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Originally published Saturday, August 2, 2014 at 6:05 AM

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The week’s passages

A roundup of notable obituaries from the week ending Aug. 2.


Paul Schell, 76, whose 1998-2002 term as Seattle mayor was marked by crises from the WTO riots to Boeing’s corporate departure, but whose imprint as an enthusiastic city-builder can be seen in libraries, parks, community centers and public art, died last Sunday in Seattle after undergoing heart surgery.

Dale Schlueter, 68, a Tacoma native and 10-season NBA veteran who played with the Portland Trail Blazers in their inaugural 1970-71 season, died of cancer July 24 in Portland.

Bel Kaufman, 103, the fiction writer, educator and storyteller whose million-selling “Up the Down Staircase” captured the insanity, humor, pathos and poetry of the American high school, died last Sunday in New York City.

Theodore “Dutch” Van Kirk, 93, navigator on the Enola Gay and the last surviving member of its 12-man crew that in 1945 dropped on Hiroshima, Japan, the first nuclear bomb in the history of warfare, died Monday in Stone Mountain, Ga.

Anthony Smith, 88, a storied English explorer and author best known for crossing the Atlantic in 2011 on the Antiki, a log raft full of retirees (he was 85), died of respiratory failure July 7 in Oxford, England.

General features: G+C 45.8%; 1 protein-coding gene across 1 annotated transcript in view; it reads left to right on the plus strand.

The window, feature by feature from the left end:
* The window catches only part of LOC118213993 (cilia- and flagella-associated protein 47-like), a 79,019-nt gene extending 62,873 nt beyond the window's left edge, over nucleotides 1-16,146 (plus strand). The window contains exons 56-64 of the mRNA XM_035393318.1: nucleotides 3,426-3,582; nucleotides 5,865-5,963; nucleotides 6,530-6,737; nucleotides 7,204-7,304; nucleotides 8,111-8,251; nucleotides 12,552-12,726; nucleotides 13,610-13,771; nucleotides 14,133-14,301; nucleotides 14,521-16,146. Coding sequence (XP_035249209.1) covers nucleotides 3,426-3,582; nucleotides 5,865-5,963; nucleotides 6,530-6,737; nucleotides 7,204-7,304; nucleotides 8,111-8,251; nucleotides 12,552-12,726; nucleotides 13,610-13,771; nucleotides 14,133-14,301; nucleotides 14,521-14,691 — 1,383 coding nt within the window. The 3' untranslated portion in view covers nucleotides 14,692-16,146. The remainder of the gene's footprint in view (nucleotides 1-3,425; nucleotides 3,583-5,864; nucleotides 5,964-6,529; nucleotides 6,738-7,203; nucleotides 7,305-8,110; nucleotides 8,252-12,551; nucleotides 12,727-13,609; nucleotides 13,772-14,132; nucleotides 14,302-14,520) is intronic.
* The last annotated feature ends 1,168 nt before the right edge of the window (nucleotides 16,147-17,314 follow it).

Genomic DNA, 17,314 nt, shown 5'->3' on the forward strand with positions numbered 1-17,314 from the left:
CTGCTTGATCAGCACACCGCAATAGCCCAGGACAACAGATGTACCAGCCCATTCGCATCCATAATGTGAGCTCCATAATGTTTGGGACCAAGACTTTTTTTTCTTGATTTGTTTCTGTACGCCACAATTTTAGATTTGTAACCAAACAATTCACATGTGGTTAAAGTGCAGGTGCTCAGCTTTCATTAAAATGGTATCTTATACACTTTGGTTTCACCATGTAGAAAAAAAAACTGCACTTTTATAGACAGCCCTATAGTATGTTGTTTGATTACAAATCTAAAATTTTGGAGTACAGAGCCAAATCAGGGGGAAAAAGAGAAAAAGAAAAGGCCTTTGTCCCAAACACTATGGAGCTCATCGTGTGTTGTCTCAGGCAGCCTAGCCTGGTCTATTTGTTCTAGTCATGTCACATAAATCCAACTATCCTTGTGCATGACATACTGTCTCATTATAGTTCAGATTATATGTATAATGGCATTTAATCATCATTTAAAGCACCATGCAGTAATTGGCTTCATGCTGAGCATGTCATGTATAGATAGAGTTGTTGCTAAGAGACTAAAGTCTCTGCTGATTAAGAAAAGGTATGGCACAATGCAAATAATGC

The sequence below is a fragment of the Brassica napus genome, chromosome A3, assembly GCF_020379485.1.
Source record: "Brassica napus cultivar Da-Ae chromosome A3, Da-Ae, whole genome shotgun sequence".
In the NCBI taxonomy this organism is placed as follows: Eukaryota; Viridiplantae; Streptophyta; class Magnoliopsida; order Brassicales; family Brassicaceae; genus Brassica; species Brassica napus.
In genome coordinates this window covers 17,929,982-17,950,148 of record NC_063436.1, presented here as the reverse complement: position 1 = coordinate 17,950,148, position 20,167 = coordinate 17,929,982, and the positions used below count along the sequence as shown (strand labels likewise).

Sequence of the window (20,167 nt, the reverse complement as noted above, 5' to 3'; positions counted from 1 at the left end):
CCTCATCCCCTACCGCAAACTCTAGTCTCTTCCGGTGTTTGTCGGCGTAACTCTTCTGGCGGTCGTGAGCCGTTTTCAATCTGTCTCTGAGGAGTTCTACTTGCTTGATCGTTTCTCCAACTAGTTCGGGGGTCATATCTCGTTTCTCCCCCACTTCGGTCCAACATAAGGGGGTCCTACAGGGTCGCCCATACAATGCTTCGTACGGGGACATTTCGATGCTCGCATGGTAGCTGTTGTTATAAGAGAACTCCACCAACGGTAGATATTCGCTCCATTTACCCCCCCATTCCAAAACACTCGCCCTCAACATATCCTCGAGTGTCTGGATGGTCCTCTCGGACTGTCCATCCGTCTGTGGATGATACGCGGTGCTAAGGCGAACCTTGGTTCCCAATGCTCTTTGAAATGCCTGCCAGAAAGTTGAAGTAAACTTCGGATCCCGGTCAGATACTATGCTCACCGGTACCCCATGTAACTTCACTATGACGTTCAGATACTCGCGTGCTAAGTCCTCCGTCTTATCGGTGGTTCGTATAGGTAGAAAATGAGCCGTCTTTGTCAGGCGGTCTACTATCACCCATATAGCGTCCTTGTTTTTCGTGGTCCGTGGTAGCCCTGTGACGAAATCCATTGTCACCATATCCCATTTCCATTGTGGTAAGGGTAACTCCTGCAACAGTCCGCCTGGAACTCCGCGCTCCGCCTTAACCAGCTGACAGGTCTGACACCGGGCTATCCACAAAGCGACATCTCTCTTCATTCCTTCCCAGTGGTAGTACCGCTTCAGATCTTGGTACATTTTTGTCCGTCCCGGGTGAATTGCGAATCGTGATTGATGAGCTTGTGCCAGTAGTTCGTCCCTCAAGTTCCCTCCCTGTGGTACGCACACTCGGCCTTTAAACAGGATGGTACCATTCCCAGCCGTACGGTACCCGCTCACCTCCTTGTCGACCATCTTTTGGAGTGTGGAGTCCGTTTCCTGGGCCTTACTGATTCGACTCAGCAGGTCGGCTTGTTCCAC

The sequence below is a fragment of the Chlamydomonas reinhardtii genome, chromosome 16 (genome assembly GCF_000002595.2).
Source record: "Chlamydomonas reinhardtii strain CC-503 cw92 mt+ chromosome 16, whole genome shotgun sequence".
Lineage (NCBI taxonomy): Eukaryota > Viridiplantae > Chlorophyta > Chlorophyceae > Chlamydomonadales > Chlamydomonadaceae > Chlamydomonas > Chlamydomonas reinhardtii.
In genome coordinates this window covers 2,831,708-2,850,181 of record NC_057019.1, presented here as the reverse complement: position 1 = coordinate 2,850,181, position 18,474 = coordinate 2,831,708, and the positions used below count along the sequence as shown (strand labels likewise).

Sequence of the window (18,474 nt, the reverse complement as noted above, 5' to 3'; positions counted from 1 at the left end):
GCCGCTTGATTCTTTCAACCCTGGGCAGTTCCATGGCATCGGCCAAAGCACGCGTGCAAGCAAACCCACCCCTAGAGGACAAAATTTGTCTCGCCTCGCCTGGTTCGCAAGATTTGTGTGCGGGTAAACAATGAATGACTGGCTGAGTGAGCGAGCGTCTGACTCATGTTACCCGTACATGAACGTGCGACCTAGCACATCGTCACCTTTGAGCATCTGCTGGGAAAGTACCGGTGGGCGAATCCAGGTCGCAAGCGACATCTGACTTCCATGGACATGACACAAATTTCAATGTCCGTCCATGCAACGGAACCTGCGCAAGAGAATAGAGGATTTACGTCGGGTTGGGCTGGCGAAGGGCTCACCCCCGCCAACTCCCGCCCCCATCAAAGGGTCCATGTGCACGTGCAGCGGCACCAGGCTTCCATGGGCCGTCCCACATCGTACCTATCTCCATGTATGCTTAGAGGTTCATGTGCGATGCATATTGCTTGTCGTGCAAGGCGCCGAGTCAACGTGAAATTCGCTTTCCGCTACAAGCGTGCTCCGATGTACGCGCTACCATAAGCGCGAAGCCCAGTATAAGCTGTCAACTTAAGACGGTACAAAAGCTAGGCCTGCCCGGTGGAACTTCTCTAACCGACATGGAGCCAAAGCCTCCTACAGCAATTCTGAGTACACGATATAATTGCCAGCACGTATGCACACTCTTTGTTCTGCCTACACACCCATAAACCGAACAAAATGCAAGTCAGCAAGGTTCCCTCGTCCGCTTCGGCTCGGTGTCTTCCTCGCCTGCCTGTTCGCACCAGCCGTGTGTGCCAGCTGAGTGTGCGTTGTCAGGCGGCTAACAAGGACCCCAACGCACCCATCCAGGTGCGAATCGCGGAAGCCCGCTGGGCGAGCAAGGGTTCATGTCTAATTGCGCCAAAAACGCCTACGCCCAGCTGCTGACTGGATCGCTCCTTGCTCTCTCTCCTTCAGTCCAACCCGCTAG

Joshu Sasaki Roshi, 107, a Japanese monk who moved to Los Angeles to teach Zen Buddhism, and who guided thousands of adherents, but who also was accused in 2012 of sexually abusing female students over decades (no criminal charges were filed), died in L.A. last Sunday.

Margot Adler, 68, a longtime correspondent for NPR who was also a recognized authority on, and a longtime practitioner of, neo-pagan spiritualism, died of cancer Monday in New York City.

James Shigeta, 85, who shared a 1960 Golden Globe as most promising newcomer and was male lead in the movie musical “Flower Drum Song” the next year, but who encountered Hollywood’s stigma against Asian leading men and never again played lead in a major film, died of pulmonary failure Monday in Beverly Hills, Calif.

Wallace “Wah Wah” Jones, 88, an NBA player and a multisport star (basketball, football, baseball) who helped the University of Kentucky win its first two national basketball titles and shared Olympic gold in basketball, died last Sunday in Lexington, Ky. No cause was given.

Dick Wagner, 71, the skilled guitarist who worked with Alice Cooper, Lou Reed, Kiss and Aerosmith, and also co-wrote many of Cooper’s hits, died of respiratory failure Wednesday in Scottsdale, Ariz.

Adm. Charles R. Larson, 77, the onetime commander-in-chief of military forces in the Pacific who became superintendent of the U.S. Naval Academy to restore discipline after it was rocked by the largest cheating scandal in its history, died last Sunday in Annapolis, Md. He had leukemia.

Alan C. Greenberg, 86, a risk-chasing Wall Street titan who built Bear Stearns into a global investment-banking powerhouse and shared responsibility, many said, for its collapse in the recession in 2008, died of cancer July 25 in Manhattan.

Carlo Bergonzi, 90, one of the 20th century’s most distinguished operatic tenors, died July 25 in Milan.

Robert Drew, 90, a filmmaker and pioneer of the modern documentary whoschooled a generation of influential directors, died Wednesday in Sharon, Conn.



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